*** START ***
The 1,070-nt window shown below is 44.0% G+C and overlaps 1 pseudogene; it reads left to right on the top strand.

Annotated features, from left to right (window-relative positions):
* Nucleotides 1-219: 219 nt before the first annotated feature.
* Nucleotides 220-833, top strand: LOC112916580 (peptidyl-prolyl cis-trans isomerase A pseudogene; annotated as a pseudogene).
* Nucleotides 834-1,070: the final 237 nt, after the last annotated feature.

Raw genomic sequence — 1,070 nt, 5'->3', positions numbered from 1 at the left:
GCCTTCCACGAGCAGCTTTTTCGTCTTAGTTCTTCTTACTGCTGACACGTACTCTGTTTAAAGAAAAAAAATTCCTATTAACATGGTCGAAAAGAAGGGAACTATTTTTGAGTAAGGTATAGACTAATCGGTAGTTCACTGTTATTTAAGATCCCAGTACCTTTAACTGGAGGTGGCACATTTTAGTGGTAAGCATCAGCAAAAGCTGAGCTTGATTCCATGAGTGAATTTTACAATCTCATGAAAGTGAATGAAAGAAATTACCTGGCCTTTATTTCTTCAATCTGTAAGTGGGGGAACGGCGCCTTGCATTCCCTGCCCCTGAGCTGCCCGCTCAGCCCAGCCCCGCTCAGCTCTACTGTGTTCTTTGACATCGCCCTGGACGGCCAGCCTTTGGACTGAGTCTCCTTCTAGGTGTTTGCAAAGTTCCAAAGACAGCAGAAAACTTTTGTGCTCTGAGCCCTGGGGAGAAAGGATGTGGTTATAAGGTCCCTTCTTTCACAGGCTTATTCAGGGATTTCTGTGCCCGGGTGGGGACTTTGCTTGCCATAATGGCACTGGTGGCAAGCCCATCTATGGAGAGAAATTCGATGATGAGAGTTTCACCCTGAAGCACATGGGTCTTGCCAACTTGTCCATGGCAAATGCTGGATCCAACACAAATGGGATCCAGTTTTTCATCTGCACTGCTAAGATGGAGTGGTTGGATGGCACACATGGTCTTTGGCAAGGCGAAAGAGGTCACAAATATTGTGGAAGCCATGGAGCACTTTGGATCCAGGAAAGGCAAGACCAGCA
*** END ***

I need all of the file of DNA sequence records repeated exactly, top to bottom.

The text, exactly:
The 1,070-nt window shown below is 44.0% G+C and overlaps 1 pseudogene; it reads left to right on the top strand.

Annotated features, from left to right (window-relative positions):
* Nucleotides 1-219: 219 nt before the first annotated feature.
* Nucleotides 220-833, top strand: LOC112916580 (peptidyl-prolyl cis-trans isomerase A pseudogene; annotated as a pseudogene).
* Nucleotides 834-1,070: the final 237 nt, after the last annotated feature.

Raw genomic sequence — 1,070 nt, 5'->3', positions numbered from 1 at the left:
GCCTTCCACGAGCAGCTTTTTCGTCTTAGTTCTTCTTACTGCTGACACGTACTCTGTTTAAAGAAAAAAAATTCCTATTAACATGGTCGAAAAGAAGGGAACTATTTTTGAGTAAGGTATAGACTAATCGGTAGTTCACTGTTATTTAAGATCCCAGTACCTTTAACTGGAGGTGGCACATTTTAGTGGTAAGCATCAGCAAAAGCTGAGCTTGATTCCATGAGTGAATTTTACAATCTCATGAAAGTGAATGAAAGAAATTACCTGGCCTTTATTTCTTCAATCTGTAAGTGGGGGAACGGCGCCTTGCATTCCCTGCCCCTGAGCTGCCCGCTCAGCCCAGCCCCGCTCAGCTCTACTGTGTTCTTTGACATCGCCCTGGACGGCCAGCCTTTGGACTGAGTCTCCTTCTAGGTGTTTGCAAAGTTCCAAAGACAGCAGAAAACTTTTGTGCTCTGAGCCCTGGGGAGAAAGGATGTGGTTATAAGGTCCCTTCTTTCACAGGCTTATTCAGGGATTTCTGTGCCCGGGTGGGGACTTTGCTTGCCATAATGGCACTGGTGGCAAGCCCATCTATGGAGAGAAATTCGATGATGAGAGTTTCACCCTGAAGCACATGGGTCTTGCCAACTTGTCCATGGCAAATGCTGGATCCAACACAAATGGGATCCAGTTTTTCATCTGCACTGCTAAGATGGAGTGGTTGGATGGCACACATGGTCTTTGGCAAGGCGAAAGAGGTCACAAATATTGTGGAAGCCATGGAGCACTTTGGATCCAGGAAAGGCAAGACCAGCA